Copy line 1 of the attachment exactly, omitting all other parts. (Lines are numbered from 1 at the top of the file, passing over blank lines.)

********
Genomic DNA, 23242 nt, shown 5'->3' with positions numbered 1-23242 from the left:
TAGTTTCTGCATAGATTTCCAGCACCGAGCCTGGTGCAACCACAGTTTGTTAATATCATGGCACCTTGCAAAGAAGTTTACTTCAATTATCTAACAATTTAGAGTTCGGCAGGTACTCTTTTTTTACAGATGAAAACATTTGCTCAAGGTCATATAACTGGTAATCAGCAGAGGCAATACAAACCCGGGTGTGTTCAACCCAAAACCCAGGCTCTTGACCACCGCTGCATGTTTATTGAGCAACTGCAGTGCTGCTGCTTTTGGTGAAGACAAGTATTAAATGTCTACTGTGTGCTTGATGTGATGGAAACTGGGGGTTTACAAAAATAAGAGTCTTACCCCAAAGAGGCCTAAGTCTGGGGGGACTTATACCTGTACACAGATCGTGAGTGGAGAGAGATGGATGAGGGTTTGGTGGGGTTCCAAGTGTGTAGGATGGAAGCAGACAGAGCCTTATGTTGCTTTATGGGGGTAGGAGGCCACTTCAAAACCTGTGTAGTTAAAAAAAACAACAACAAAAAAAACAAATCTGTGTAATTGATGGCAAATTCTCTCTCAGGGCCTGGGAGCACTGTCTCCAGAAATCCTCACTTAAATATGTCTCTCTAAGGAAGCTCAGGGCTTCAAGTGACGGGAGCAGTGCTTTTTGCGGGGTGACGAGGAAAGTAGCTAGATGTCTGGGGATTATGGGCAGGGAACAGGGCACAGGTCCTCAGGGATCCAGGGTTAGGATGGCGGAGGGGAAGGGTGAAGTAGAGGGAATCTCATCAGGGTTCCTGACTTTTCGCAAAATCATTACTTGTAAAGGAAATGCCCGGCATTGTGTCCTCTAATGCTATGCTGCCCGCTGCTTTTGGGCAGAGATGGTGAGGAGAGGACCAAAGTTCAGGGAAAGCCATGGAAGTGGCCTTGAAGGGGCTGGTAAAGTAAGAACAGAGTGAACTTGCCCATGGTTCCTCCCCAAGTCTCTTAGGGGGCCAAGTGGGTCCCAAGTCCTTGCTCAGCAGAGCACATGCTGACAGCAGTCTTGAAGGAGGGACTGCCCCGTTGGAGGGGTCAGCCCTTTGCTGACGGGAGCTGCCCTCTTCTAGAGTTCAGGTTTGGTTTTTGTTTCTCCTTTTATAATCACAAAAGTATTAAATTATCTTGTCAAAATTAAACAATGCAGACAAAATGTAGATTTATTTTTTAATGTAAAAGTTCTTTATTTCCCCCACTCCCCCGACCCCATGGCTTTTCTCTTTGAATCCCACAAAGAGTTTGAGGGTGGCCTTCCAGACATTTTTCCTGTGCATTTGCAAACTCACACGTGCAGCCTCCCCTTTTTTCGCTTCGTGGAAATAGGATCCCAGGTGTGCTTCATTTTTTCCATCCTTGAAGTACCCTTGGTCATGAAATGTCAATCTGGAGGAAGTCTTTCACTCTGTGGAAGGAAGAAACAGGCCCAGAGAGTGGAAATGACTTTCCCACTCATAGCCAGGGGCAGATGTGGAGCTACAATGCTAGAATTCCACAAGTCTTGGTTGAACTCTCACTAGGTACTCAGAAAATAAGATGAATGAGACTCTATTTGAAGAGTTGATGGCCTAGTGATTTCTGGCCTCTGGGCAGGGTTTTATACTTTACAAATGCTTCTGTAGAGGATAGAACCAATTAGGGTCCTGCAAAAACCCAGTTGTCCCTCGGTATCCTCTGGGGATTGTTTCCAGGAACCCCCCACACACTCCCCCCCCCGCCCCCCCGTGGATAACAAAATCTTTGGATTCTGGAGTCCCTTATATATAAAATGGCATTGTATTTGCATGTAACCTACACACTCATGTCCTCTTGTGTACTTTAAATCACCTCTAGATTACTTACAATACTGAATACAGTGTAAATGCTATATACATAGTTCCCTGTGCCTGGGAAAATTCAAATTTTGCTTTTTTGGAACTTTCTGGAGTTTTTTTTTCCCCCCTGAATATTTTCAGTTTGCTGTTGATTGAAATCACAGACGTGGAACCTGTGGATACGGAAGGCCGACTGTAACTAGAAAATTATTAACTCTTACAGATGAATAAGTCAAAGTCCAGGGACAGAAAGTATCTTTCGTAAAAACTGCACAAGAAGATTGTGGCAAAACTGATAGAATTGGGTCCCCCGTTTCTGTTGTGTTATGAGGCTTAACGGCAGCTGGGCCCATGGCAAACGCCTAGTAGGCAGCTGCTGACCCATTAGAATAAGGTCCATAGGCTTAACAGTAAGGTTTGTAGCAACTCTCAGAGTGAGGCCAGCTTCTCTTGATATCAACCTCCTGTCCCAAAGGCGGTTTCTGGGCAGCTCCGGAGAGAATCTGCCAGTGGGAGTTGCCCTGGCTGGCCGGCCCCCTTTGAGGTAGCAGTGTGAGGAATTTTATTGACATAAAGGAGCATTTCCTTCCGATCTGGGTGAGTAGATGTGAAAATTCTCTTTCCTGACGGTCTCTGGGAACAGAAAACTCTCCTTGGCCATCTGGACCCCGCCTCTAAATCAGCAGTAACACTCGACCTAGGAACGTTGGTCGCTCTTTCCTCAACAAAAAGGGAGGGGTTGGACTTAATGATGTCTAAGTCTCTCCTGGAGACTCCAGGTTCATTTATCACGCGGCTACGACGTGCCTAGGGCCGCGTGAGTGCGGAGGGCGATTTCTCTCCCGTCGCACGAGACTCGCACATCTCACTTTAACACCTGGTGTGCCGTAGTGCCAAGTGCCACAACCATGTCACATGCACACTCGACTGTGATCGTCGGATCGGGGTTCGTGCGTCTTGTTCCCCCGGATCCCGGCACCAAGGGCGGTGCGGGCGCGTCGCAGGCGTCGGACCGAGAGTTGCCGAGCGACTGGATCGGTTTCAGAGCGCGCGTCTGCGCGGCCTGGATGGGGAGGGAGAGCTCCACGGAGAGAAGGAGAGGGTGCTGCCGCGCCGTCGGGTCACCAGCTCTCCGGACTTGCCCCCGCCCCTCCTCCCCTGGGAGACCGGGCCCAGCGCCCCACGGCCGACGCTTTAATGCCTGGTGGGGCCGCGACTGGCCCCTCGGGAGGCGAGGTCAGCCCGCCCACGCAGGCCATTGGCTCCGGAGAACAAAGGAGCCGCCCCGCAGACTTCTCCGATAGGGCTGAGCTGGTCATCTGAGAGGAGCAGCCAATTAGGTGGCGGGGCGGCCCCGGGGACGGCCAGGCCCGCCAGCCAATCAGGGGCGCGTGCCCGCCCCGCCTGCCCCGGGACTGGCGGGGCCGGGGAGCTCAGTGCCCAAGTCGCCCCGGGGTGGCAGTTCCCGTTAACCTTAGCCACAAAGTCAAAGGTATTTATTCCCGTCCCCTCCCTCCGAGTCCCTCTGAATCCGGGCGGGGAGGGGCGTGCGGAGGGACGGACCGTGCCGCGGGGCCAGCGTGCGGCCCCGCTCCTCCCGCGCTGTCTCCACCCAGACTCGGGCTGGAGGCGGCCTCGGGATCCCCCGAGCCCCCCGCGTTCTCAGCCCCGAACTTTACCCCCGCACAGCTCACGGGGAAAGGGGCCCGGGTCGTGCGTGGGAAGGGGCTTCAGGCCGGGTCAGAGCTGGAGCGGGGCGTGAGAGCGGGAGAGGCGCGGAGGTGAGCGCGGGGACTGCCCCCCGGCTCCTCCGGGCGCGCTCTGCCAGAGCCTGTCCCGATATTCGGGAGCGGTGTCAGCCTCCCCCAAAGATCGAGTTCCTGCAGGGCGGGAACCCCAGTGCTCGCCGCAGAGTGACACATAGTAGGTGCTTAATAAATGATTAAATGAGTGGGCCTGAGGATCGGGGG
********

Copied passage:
Genomic DNA, 23242 nt, shown 5'->3' with positions numbered 1-23242 from the left: